Court judgment questions jurisdiction over Aborigines

Michel Anderson's Press Release
2nd October, 2010

Michael Anderson

On Friday 30th September I appeared in NSW District Court in the matter R v Nicholson-Kitchener in the criminal jurisdiction (case number: 20100040578). The matter is related to Ms Nicholson-Kitchener being charged with the use of an uninsured motor vehicle at Deniliquin and driving without a license.

The District Court matter arose as a result of an appeal in the Magistrate's Court in Deniliquin by Ms Nicholson-Kitchener. I prepared arguments in the original Magistrate's Court in this matter, arguing unceded Aboriginal sovereignty and questioning jurisdiction.

In the written submission in the Magistrate's Court I argued that given Mabo judgement No. 2, which implied that Aboriginal sovereignty is continuing, then this is a matter for another jurisdiction, i.e. the International Court of Justice (ICJ).

I contend that if we have a situation of contested sovereignty, which is implied in the Mabo judgement No. 2, then legal jurisdiction over Aboriginal people is in question.

With the appeal to the District Court, I expanded the written submission, arguing that in 1841 there was great debate in the NSW Supreme Court on the jurisdiction question, with the courts arguing that Aboriginal people had to be subject to some legal jurisdiction, mainly because of the constant conflict that was occurring between the traditional sovereign owners and the invader settler society.

These conflicts came down to conflict over property, that is, the invaders' society squatted and took possession of Aboriginal lands, waterways and natural resources. Aboriginal people, who fought the invading force, were charged with violations and criminal misconduct for trying retake their traditional property.

The dominant colonial society created laws to protect that which they held by force and created a criminal code that prosecuted Aboriginal people as thieves, when they tried to retake their own traditional lands back.

The laws that now exist in Australia are all about protecting property rights of the invading thieves themselves and criminalising Aboriginal efforts to regain lands and waters. This continues to this day.

Given that there are no treaties that ceded our sovereignty to the British invader, I asked in my submission to the District Court Judge R. Toner, at what time in history did the British usurp Aboriginal sovereignty under existing law at the time, and at which time did the traditional customary laws of the land in Australia governing Aboriginal peoples cease to exist.

What time in history did Aboriginal law cease to exist and British law govern Aboriginal people?

In response to the District Court judgment of 30 September 2011, Judge Toner SC, in his written judgment, has maintained the status quo by citing Denis Walker's case in the High Court 1994. Judge Toner said that Chief Justice Mason at that time alleged in his judgment that the common law was the only valid law and its application to Aboriginal people is to the extent to which it has been accepted by them.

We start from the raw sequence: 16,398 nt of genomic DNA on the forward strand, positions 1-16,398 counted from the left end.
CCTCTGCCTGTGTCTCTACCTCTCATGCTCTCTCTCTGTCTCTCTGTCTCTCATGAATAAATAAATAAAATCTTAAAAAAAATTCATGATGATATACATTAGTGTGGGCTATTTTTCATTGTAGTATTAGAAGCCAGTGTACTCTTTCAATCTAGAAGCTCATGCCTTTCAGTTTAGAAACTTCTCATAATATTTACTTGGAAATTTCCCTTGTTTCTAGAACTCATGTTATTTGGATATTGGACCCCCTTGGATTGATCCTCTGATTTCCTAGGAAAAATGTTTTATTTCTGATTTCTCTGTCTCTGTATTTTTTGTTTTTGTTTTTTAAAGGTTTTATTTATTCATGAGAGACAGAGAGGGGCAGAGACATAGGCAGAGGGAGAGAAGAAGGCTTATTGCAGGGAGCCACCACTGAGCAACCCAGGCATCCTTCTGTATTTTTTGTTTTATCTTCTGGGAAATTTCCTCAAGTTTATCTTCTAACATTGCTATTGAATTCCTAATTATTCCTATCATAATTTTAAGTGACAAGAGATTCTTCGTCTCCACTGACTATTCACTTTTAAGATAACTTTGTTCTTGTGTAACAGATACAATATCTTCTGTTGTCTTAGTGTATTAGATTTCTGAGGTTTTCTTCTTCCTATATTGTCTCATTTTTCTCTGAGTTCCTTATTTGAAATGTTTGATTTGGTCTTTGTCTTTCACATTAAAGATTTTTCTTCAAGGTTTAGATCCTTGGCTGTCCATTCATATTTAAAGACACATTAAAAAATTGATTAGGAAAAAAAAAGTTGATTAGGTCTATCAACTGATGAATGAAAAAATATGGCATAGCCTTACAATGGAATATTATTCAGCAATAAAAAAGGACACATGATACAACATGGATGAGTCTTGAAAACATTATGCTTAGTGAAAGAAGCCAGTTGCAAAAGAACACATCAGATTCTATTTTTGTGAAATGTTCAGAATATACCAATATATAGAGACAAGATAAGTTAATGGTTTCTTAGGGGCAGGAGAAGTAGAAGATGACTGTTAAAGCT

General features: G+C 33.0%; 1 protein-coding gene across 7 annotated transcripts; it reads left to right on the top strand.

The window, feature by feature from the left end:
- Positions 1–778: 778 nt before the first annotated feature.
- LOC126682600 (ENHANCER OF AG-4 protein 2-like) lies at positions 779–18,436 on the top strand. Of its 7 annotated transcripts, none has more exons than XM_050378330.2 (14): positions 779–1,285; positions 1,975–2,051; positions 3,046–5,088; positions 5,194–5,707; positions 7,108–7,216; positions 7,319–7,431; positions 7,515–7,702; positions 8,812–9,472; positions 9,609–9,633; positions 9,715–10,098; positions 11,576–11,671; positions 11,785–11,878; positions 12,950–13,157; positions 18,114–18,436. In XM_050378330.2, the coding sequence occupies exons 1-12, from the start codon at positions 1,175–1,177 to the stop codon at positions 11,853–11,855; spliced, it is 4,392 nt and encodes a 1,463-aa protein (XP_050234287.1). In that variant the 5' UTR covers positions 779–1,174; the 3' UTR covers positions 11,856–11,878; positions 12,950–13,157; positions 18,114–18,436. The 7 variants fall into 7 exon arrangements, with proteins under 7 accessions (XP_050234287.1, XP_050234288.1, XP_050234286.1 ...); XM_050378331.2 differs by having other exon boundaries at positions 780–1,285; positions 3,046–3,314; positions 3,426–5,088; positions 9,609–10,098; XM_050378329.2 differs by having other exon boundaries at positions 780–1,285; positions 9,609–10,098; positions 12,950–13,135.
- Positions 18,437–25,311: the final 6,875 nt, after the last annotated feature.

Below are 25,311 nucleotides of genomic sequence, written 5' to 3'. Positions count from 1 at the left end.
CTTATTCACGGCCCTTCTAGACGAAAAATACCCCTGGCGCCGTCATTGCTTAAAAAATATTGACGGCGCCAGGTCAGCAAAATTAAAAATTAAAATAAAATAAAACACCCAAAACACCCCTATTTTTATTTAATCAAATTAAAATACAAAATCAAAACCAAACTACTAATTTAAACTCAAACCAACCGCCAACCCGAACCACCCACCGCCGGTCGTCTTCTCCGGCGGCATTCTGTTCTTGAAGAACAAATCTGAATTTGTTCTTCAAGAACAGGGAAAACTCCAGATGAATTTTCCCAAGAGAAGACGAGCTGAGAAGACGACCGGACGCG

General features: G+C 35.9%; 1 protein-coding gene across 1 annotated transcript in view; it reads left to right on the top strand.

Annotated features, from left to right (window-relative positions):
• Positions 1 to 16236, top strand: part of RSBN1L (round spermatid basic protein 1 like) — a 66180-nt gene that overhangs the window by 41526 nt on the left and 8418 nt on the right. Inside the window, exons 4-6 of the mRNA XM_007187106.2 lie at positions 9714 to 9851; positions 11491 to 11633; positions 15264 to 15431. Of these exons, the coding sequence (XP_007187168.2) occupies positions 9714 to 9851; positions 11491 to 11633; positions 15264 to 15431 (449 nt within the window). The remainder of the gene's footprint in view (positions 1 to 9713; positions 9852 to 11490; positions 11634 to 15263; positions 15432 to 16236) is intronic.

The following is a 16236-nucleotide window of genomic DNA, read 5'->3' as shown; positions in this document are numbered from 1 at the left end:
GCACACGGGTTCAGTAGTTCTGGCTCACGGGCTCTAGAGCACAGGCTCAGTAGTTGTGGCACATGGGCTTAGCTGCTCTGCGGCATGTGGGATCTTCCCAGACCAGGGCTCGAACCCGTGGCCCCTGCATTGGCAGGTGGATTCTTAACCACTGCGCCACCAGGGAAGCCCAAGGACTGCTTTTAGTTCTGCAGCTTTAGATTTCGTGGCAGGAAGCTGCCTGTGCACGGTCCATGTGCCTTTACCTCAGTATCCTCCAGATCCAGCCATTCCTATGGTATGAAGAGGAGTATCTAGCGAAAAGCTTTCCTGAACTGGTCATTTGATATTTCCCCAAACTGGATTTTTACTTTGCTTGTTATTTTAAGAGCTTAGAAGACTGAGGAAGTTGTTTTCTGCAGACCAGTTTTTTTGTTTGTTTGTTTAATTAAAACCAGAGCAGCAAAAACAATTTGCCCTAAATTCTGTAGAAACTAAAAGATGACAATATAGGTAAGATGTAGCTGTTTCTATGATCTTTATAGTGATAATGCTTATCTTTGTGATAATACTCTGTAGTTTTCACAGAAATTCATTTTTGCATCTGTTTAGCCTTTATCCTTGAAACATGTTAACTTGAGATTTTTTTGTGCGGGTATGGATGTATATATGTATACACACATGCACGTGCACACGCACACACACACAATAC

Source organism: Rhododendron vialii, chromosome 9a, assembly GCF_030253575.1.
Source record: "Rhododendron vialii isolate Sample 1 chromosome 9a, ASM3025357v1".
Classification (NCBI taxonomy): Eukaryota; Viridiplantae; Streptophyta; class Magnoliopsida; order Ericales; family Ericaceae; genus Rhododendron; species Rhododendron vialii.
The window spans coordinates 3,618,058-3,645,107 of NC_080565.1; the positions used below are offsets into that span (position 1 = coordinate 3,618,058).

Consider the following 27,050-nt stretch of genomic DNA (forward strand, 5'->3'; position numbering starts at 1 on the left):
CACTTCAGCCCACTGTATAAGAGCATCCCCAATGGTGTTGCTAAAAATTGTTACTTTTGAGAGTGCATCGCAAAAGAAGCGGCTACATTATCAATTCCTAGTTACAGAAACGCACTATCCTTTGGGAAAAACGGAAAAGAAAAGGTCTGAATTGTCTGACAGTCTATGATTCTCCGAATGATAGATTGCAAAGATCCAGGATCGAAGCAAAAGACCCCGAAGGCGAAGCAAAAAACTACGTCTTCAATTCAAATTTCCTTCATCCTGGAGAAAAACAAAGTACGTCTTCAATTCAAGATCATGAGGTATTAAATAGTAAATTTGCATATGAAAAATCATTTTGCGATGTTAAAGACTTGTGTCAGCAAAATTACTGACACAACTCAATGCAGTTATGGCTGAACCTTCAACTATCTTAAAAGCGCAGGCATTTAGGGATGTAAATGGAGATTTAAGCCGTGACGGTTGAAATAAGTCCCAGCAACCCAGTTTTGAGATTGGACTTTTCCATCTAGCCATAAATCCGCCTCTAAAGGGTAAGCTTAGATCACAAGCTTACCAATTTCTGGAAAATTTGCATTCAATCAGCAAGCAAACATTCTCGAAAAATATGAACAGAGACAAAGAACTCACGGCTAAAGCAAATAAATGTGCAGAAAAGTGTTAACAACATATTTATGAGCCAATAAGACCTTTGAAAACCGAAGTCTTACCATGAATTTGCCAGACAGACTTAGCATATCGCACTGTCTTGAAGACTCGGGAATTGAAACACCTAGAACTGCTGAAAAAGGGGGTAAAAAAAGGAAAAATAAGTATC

In the other cases Judge Toner cited in his written judgment he failed to prove that there was in fact jurisdiction over Aboriginal people and basically agreed to the NSW Attorney-General's response to Neville Chappy Williams on 13 October 2011, when he said the laws have been applied to Aboriginal people ‘consistently' since colonisation:

The courts have consistently held that the fact of sovereignty of Australia and New South Wales over Australia is something which cannot be considered or challenged in the courts of Australia. The courts have also confirmed that sovereignty over Australia was validly acquired at colonisation and the common law of England properly received at that colonisation applies to and binds equally all those in Australia, including colonists, later immigrants and indigenous people. In the light of that, it is neither necessary not appropriate to provide you with any documents as to the so-called ceding of sovereignty by any people.

Clearly, the judge says in his concluding statement on the Nicholson-Kitchener matter that the case against her was proven but that she was released without a conviction being recorded against her name, i.e. a Section 10.

This judgement did in fact overturn the Magistrate's findings thereby dismissing those guilty findings, as well as overturning any reference to a criminal record, which would have been the case had she not appealed it.

This is an odd decision from my viewpoint because the judge essentially concluded the case by squaring the ledger, that is, the case was proven – that she committed wrong under Western law – but freed her of the alleged wrong doings, implying an issue of lack of jurisdiction.

Clearly, this is not an issue that any government or Attorneys-General want to deal with in this country, but the time has come when we must have this debate and deal with the unceded sovereignty issue. I urge all of our people to challenge jurisdiction at every opportunity they can.

But if you do this, then we must walk together and support each other, because almost all white lawyers and the black lawyers trained in this country cannot think outside the square boxes to see the arguments from our point of view, because they have sworn allegiance to the Crown.

Contact: Michael Anderson 0427 292 492 or 02 68296355